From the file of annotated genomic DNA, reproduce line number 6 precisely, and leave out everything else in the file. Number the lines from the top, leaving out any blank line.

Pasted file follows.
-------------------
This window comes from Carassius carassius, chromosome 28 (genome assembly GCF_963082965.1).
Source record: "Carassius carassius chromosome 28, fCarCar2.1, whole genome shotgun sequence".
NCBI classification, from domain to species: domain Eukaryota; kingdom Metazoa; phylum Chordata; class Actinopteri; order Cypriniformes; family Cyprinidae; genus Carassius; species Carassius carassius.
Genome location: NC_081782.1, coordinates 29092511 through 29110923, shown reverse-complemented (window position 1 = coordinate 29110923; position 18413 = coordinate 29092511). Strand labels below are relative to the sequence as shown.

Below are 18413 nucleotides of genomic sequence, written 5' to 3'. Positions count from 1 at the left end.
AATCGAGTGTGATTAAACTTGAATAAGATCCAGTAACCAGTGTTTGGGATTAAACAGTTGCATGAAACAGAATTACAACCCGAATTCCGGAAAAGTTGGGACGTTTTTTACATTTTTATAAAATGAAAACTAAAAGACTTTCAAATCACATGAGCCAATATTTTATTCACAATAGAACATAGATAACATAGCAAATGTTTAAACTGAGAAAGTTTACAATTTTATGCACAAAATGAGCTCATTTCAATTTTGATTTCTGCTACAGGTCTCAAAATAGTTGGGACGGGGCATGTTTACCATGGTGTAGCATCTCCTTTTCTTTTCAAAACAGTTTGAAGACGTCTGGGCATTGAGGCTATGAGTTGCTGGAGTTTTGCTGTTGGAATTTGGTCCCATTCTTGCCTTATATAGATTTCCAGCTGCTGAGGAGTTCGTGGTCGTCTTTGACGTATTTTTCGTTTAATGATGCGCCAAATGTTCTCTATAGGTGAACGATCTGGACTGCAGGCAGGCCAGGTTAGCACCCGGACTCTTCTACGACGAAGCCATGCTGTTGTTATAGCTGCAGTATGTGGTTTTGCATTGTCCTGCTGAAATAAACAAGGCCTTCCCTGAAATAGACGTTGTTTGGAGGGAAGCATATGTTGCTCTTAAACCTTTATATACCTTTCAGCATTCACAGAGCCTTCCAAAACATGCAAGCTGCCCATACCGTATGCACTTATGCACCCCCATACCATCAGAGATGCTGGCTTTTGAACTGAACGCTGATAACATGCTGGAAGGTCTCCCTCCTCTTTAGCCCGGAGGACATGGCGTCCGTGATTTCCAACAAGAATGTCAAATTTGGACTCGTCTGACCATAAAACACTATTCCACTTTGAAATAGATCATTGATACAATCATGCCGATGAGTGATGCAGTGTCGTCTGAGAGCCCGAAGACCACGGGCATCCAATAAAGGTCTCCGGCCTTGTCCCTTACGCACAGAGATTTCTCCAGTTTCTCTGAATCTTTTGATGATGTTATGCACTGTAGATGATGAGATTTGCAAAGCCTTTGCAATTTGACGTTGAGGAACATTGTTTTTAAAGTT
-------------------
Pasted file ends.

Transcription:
AATCGAGTGTGATTAAACTTGAATAAGATCCAGTAACCAGTGTTTGGGATTAAACAGTTGCATGAAACAGAATTACAACCCGAATTCCGGAAAAGTTGGGACGTTTTTTACATTTTTATAAAATGAAAACTAAAAGACTTTCAAATCACATGAGCCAATATTTTATTCACAATAGAACATAGATAACATAGCAAATGTTTAAACTGAGAAAGTTTACAATTTTATGCACAAAATGAGCTCATTTCAATTTTGATTTCTGCTACAGGTCTCAAAATAGTTGGGACGGGGCATGTTTACCATGGTGTAGCATCTCCTTTTCTTTTCAAAACAGTTTGAAGACGTCTGGGCATTGAGGCTATGAGTTGCTGGAGTTTTGCTGTTGGAATTTGGTCCCATTCTTGCCTTATATAGATTTCCAGCTGCTGAGGAGTTCGTGGTCGTCTTTGACGTATTTTTCGTTTAATGATGCGCCAAATGTTCTCTATAGGTGAACGATCTGGACTGCAGGCAGGCCAGGTTAGCACCCGGACTCTTCTACGACGAAGCCATGCTGTTGTTATAGCTGCAGTATGTGGTTTTGCATTGTCCTGCTGAAATAAACAAGGCCTTCCCTGAAATAGACGTTGTTTGGAGGGAAGCATATGTTGCTCTTAAACCTTTATATACCTTTCAGCATTCACAGAGCCTTCCAAAACATGCAAGCTGCCCATACCGTATGCACTTATGCACCCCCATACCATCAGAGATGCTGGCTTTTGAACTGAACGCTGATAACATGCTGGAAGGTCTCCCTCCTCTTTAGCCCGGAGGACATGGCGTCCGTGATTTCCAACAAGAATGTCAAATTTGGACTCGTCTGACCATAAAACACTATTCCACTTTGAAATAGATCATTGATACAATCATGCCGATGAGTGATGCAGTGTCGTCTGAGAGCCCGAAGACCACGGGCATCCAATAAAGGTCTCCGGCCTTGTCCCTTACGCACAGAGATTTCTCCAGTTTCTCTGAATCTTTTGATGATGTTATGCACTGTAGATGATGAGATTTGCAAAGCCTTTGCAATTTGACGTTGAGGAACATTGTTTTTAAAGTT